South Carolina’s top judge says one of Gov. Nikki Haley’s budget vetoes would “imperil the ability of the courts to function.”
Haley vetoed $2.8 million of the state court system’s $67.8 million budget – money that would go to operate the state court’s electronic-case management system.
State Supreme Court Chief Justice Jean Toal – who oversees the state’s court system, formally known as the Judicial Department – says the veto could lead to shutting case-management system down.
Haley says Toal has money elsewhere in her budget to pay for the system.
The case-management system, used in all 46 S.C. counties, is a searchable online database of court records.
People use it to pay traffic tickets, and other court fines and fees. Counties also use the computer system to select randomly people for jury duty, replacing the former method of writing names on slips of paper and plucking them out of rotating drums, according to Scott Hayes, who manages the case-management system.
The court system still keeps paper records, so shutting down the case-management system would not mean shuttering the courts.
But it would make it more difficult for people to access court records, said Angus Macaulay, president of the S.C. Bar. “The veto of the Judicial Department’s entire IT operations budget has in effect severely limited South Carolinians access to justice.”
Haley vetoed the money because she said the court system does not need it.
Earlier this year, lawmakers passed a bill that would allow people to file court documents electronically, paying a fee set by the court. Once in place, the court expects the e-filing system to bring in between $6 million and $11 million a year. Haley vetoed that bill because she did not like the fees. But lawmakers overruled her and the bill became law.
In response, Haley vetoed the court system’s $2.8 million information technology budget, saying the fees from the e-filing system “should have the effect of reducing the Judicial Department’s needs for additional funding to support its technological needs.”
But Toal says the court system will not receive any money from e-filing for at least 18 months. That is how long she thinks it will take to build the e-filing system.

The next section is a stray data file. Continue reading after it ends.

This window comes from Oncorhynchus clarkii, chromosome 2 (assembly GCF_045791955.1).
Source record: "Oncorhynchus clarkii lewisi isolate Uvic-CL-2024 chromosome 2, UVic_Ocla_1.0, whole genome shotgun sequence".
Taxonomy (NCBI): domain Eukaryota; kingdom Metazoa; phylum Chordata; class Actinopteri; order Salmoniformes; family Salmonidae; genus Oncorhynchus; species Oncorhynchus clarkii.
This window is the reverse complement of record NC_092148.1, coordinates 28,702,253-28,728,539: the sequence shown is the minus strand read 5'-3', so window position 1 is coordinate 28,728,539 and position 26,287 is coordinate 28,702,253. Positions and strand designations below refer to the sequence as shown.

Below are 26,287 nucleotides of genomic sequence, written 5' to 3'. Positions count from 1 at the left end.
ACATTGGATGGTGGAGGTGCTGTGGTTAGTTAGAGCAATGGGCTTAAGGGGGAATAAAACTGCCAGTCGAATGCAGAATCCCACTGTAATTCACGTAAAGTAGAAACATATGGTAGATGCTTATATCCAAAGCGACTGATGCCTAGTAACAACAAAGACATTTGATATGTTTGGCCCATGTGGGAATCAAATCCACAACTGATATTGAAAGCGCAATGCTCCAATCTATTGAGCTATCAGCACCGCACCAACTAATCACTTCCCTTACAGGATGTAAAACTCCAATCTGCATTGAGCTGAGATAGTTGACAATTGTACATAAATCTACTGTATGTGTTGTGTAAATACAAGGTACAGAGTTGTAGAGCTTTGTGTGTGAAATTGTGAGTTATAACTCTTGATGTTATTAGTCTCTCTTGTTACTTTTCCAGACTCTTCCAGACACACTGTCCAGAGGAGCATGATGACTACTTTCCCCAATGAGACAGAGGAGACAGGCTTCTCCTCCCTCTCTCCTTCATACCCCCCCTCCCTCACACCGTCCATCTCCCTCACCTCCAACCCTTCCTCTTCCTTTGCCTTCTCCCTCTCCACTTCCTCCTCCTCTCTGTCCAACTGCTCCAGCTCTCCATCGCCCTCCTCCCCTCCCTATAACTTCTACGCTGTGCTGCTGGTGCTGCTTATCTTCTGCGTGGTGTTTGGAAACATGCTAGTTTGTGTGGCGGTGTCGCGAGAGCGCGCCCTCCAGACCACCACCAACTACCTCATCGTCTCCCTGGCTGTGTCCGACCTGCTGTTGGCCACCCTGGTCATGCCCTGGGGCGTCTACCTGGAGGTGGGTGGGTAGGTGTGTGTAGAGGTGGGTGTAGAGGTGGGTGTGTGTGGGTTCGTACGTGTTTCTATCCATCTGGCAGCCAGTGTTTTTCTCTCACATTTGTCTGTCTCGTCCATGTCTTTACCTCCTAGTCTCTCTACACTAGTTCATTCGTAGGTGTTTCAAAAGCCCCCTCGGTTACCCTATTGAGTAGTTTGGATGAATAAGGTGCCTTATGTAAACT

“They just, obviously, made a big staff mistake on that,” Toal said of Haley’s veto. “I cannot believe she really intended to affect a core, baseline service.”
Haley returns to South Carolina today from the United Kingdom, where she is attending the Farnborough Air show. But, at a news conference last week, the governor disagreed that Toal will not have the money to operate the case-management system this year.
“If they went and got that bill passed that is going to pay for their own things, that’s hard to justify when you get $10 million more a year, recurring, but you’re telling me, ‘Oh, I won’t get that money for another year,’ ” Haley said. “No, you’ve got the money now and you’ve got 10 times that.”
Haley spokesman Rob Godfrey said Tuesday that “even with this veto, the judicial branch’s budget grew by double-digits.”
“The chief justice also has tremendous flexibility to spend how she sees fit, and funding for nine judges who won’t exist at least until next year – and therefore don’t cost her a single dollar,” said Godfrey. “So, with all due respect to the chief justice, whom the governor thinks a lot of, she has more than enough money to run our court system.”
Godfrey suggested Toal could use some of the $4 million budgeted for the new judges to pay for the case-management system until the e-filing money starts to come in. Those judges must be elected by the General Assembly, a process that likely won’t conclude until next spring, when the state’s July 1 budget year is nearly over.
State lawmakers are scheduled to return to Columbia Tuesday and Wednesday of next week to review Gov. Haley’s budget vetoes. State law requires a two-thirds vote in both the House and the Senate to override a veto.
“I would really hope we could override that veto,” said state Sen. Hugh Leatherman, R-Florence, chairman of the Senate Finance Committee. “Anything that would jeopardize our judicial system, it would be foolhardy to allow that to happen.”